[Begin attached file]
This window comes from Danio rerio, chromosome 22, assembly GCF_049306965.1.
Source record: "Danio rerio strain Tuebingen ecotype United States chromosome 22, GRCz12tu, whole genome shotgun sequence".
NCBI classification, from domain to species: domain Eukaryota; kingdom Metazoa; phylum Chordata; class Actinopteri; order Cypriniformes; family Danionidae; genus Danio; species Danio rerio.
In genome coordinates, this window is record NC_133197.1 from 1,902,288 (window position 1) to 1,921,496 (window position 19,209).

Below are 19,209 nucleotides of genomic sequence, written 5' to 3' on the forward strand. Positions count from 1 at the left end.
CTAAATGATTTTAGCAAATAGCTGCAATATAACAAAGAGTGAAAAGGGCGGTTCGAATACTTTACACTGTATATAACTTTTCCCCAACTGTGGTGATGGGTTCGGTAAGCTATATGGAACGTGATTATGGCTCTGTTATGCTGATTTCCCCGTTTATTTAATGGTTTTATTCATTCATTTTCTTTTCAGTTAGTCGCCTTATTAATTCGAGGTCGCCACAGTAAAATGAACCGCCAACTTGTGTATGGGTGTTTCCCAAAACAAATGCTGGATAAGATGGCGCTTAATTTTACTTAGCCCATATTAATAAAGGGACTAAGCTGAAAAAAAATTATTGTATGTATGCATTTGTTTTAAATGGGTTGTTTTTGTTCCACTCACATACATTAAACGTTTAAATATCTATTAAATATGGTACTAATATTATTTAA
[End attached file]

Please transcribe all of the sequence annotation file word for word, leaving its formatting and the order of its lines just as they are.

This window comes from Danio rerio, chromosome 22, assembly GCF_049306965.1.
Source record: "Danio rerio strain Tuebingen ecotype United States chromosome 22, GRCz12tu, whole genome shotgun sequence".
NCBI classification, from domain to species: domain Eukaryota; kingdom Metazoa; phylum Chordata; class Actinopteri; order Cypriniformes; family Danionidae; genus Danio; species Danio rerio.
In genome coordinates, this window is record NC_133197.1 from 1,902,288 (window position 1) to 1,921,496 (window position 19,209).

Below are 19,209 nucleotides of genomic sequence, written 5' to 3' on the forward strand. Positions count from 1 at the left end.
CTAAATGATTTTAGCAAATAGCTGCAATATAACAAAGAGTGAAAAGGGCGGTTCGAATACTTTACACTGTATATAACTTTTCCCCAACTGTGGTGATGGGTTCGGTAAGCTATATGGAACGTGATTATGGCTCTGTTATGCTGATTTCCCCGTTTATTTAATGGTTTTATTCATTCATTTTCTTTTCAGTTAGTCGCCTTATTAATTCGAGGTCGCCACAGTAAAATGAACCGCCAACTTGTGTATGGGTGTTTCCCAAAACAAATGCTGGATAAGATGGCGCTTAATTTTACTTAGCCCATATTAATAAAGGGACTAAGCTGAAAAAAAATTATTGTATGTATGCATTTGTTTTAAATGGGTTGTTTTTGTTCCACTCACATACATTAAACGTTTAAATATCTATTAAATATGGTACTAATATTATTTAA